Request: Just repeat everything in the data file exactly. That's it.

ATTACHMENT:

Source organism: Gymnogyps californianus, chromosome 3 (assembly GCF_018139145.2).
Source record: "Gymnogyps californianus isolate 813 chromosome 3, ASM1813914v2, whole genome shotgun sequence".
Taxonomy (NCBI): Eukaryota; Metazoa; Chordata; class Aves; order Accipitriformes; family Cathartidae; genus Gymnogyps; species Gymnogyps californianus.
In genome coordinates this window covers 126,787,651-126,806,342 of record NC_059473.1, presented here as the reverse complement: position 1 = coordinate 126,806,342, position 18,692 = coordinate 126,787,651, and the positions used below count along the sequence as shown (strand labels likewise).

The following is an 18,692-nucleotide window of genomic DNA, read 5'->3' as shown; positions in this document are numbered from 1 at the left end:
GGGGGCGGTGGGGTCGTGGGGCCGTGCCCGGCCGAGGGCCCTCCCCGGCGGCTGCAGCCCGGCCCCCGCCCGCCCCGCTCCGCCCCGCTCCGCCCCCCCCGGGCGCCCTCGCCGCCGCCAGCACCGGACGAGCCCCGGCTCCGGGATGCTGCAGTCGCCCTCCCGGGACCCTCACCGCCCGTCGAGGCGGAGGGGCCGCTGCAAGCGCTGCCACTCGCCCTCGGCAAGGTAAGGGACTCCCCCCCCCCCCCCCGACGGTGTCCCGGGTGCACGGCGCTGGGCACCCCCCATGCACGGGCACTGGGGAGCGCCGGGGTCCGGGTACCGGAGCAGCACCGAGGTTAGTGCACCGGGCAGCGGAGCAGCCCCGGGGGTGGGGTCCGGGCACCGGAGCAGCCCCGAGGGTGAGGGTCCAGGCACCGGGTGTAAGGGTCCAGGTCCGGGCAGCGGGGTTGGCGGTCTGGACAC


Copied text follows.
Source organism: Gymnogyps californianus, chromosome 3 (assembly GCF_018139145.2).
Source record: "Gymnogyps californianus isolate 813 chromosome 3, ASM1813914v2, whole genome shotgun sequence".
Taxonomy (NCBI): Eukaryota; Metazoa; Chordata; class Aves; order Accipitriformes; family Cathartidae; genus Gymnogyps; species Gymnogyps californianus.
In genome coordinates this window covers 126,787,651-126,806,342 of record NC_059473.1, presented here as the reverse complement: position 1 = coordinate 126,806,342, position 18,692 = coordinate 126,787,651, and the positions used below count along the sequence as shown (strand labels likewise).

The following is an 18,692-nucleotide window of genomic DNA, read 5'->3' as shown; positions in this document are numbered from 1 at the left end:
GGGGGCGGTGGGGTCGTGGGGCCGTGCCCGGCCGAGGGCCCTCCCCGGCGGCTGCAGCCCGGCCCCCGCCCGCCCCGCTCCGCCCCGCTCCGCCCCCCCCGGGCGCCCTCGCCGCCGCCAGCACCGGACGAGCCCCGGCTCCGGGATGCTGCAGTCGCCCTCCCGGGACCCTCACCGCCCGTCGAGGCGGAGGGGCCGCTGCAAGCGCTGCCACTCGCCCTCGGCAAGGTAAGGGACTCCCCCCCCCCCCCCCGACGGTGTCCCGGGTGCACGGCGCTGGGCACCCCCCATGCACGGGCACTGGGGAGCGCCGGGGTCCGGGTACCGGAGCAGCACCGAGGTTAGTGCACCGGGCAGCGGAGCAGCCCCGGGGGTGGGGTCCGGGCACCGGAGCAGCCCCGAGGGTGAGGGTCCAGGCACCGGGTGTAAGGGTCCAGGTCCGGGCAGCGGGGTTGGCGGTCTGGACAC